6. Fundamentals of Biomass Pretreatment at Low pH

  1. Charles E. Wyman2,3
  1. Heather L. Trajano2,3,† and
  2. Charles E. Wyman2,3

Published Online: 5 APR 2013

DOI: 10.1002/9780470975831.ch6

Aqueous Pretreatment of Plant Biomass for Biological and Chemical Conversion to Fuels and Chemicals

Aqueous Pretreatment of Plant Biomass for Biological and Chemical Conversion to Fuels and Chemicals

How to Cite

Trajano, H. L. and Wyman, C. E. (2013) Fundamentals of Biomass Pretreatment at Low pH, in Aqueous Pretreatment of Plant Biomass for Biological and Chemical Conversion to Fuels and Chemicals (ed C. E. Wyman), John Wiley & Sons, Ltd, Chichester, UK. doi: 10.1002/9780470975831.ch6

Editor Information

  1. 2

    Department of Chemical and Environmental Engineering and Center for Environmental Research and Technology, University of California, Riverside, USA

  2. 3

    BioEnergy Science Center, Oak Ridge, USA

Author Information

  1. 2

    Department of Chemical and Environmental Engineering and Center for Environmental Research and Technology, University of California, Riverside, USA

  2. 3

    BioEnergy Science Center, Oak Ridge, USA

  1. Department of Chemical and Biological Engineering, University of British Colombia, Vancouver, Canada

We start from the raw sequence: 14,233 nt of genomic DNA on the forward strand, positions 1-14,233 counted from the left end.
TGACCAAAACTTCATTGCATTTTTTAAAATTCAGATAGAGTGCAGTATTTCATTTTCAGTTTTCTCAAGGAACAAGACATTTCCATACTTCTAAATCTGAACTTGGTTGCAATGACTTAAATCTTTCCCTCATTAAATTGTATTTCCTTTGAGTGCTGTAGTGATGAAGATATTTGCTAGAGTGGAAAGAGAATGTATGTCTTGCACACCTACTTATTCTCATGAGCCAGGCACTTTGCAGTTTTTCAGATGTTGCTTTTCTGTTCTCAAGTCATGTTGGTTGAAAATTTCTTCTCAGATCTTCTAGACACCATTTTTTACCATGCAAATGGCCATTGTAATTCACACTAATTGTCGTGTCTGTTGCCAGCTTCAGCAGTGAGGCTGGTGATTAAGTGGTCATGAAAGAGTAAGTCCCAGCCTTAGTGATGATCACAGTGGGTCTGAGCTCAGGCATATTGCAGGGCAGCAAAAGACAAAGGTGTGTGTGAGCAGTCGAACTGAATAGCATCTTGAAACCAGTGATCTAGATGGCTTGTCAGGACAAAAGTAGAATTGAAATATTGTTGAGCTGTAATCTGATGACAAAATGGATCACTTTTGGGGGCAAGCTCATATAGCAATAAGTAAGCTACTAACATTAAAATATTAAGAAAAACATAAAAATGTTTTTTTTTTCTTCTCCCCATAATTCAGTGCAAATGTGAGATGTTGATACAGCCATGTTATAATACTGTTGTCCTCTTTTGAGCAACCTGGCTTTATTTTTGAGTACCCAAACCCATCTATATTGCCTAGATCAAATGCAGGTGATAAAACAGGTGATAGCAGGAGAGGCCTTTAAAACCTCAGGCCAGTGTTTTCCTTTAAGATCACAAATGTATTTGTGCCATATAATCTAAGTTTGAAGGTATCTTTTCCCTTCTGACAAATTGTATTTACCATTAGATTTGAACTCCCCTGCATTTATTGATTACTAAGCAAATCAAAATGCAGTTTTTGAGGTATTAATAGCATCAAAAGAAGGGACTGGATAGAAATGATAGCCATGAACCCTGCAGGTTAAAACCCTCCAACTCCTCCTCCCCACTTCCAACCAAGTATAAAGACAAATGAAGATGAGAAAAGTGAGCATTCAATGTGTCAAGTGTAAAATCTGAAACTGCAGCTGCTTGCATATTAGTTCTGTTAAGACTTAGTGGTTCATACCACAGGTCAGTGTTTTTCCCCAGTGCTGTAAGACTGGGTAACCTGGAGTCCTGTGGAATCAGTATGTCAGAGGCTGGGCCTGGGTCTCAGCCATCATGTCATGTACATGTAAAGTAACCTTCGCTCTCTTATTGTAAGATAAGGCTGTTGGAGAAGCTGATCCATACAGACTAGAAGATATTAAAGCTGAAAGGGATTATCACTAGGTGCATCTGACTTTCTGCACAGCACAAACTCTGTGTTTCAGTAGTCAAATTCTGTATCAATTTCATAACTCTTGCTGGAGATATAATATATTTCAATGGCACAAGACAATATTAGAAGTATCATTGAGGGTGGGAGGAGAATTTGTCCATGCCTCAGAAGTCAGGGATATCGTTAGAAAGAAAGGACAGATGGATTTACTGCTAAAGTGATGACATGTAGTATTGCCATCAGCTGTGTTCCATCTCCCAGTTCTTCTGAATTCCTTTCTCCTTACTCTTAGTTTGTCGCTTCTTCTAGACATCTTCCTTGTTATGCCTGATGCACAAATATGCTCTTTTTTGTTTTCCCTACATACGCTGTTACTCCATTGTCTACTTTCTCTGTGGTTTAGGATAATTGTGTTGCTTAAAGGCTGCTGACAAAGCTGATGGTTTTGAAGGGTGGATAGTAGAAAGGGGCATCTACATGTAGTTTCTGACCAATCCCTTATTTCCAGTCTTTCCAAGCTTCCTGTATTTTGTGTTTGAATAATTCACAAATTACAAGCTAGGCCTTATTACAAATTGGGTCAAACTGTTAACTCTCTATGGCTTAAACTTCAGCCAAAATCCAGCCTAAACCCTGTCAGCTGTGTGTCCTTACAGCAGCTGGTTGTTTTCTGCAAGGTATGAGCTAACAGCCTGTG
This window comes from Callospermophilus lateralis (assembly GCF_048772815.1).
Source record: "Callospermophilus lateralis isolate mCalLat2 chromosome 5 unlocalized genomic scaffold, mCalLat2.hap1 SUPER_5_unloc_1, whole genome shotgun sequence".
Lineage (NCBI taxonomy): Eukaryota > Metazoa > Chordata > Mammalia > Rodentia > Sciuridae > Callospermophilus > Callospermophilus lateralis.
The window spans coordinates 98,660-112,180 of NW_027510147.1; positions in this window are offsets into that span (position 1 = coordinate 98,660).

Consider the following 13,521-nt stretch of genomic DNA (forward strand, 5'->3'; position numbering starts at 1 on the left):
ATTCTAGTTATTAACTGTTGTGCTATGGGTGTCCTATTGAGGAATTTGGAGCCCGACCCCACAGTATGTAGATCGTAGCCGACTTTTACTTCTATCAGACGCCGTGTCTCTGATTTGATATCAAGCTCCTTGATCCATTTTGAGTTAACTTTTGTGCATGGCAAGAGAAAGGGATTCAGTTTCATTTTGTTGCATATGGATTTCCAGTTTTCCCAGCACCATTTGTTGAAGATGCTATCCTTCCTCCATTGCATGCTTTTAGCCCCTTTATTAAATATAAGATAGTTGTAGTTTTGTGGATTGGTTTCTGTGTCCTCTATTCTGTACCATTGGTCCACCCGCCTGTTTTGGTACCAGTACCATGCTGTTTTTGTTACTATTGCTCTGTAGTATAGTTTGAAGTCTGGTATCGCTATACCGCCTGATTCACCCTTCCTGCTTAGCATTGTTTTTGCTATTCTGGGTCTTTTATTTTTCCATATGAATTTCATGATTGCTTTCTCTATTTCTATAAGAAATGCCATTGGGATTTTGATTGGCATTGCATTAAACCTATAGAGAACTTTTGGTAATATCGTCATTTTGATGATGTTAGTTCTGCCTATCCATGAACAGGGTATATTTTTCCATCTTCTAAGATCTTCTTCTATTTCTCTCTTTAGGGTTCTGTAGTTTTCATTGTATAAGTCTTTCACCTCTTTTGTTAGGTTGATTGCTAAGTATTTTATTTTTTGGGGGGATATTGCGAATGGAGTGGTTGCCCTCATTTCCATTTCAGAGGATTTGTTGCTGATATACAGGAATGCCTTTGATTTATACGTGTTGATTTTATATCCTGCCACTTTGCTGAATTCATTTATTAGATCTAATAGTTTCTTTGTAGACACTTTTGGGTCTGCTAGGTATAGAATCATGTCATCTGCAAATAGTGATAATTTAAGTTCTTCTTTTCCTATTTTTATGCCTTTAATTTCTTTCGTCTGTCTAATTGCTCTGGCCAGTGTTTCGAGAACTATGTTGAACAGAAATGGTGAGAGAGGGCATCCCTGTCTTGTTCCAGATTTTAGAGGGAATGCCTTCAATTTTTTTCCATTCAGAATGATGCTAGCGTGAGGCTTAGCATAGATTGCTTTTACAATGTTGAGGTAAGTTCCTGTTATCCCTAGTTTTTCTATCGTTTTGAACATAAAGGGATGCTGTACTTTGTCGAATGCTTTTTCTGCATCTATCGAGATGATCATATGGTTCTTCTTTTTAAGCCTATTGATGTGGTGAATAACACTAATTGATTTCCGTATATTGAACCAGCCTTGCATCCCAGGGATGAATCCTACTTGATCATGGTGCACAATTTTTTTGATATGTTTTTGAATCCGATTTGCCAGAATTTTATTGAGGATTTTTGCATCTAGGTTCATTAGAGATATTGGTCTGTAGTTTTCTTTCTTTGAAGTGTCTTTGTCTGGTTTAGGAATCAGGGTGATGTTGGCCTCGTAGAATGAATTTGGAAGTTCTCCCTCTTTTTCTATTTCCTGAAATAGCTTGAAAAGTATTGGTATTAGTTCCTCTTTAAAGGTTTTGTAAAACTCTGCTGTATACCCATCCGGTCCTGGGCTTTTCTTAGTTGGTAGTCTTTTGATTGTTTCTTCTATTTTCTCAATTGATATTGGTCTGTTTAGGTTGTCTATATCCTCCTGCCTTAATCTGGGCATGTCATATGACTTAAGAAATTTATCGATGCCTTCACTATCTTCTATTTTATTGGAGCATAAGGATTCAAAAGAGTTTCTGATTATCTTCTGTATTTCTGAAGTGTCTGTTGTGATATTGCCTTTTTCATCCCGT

Publication History

  1. Published Online: 5 APR 2013
  2. Published Print: 10 MAY 2013

Book Series:

  1. Wiley Series in Renewable Resources

Book Series Editors:

  1. Christian V. Stevens

Series Editor Information

  1. Faculty of Bioscience Engineering, Ghent University, Ghent, Belgium

ISBN Information

Print ISBN: 9780470972021

Online ISBN: 9780470975831

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Keywords:

  • acid hydrolysis;
  • cellulose crystallinity;
  • cellulose degree of polymerization;
  • dilute acid;
  • furfural;
  • glucose;
  • kinetic models;
  • levulinic acid;
  • lignin removal;
  • neutralization;
  • pretreatment;
  • pseudo-lignin;
  • sulfur dioxide;
  • sulfuric acid;
  • solid catalysis;
  • xylose;
  • xylo-oligomer

Summary

Production of fuels and chemicals from lignocellulosic biomass typically requires an initial treatment to produce reactive intermediates. For ethanol production via biological conversion of sugars, this step is referred to as pretreatment and produces a more digestible form of biomass for subsequent enzymatic hydrolysis. Additionally, new developments in catalytic production of hydrocarbons for use as drop-in fuels or chemicals has generated interest in the conversion of biomass to reactive intermediates in addition to sugars such as furfural and levulinic acid that result from sugar dehydration. All of these intermediates can be generated through acid hydrolysis of biomass. In this chapter, changes in cellulose, hemicellulose, lignin, ash, and ultrastructure following acid hydrolysis of biomass are described. Furthermore, the evolution of acid treatment objectives is outlined along with common acidifying agents, reaction temperatures and times, and reactor configurations. Kinetic models of these reactions are also reviewed.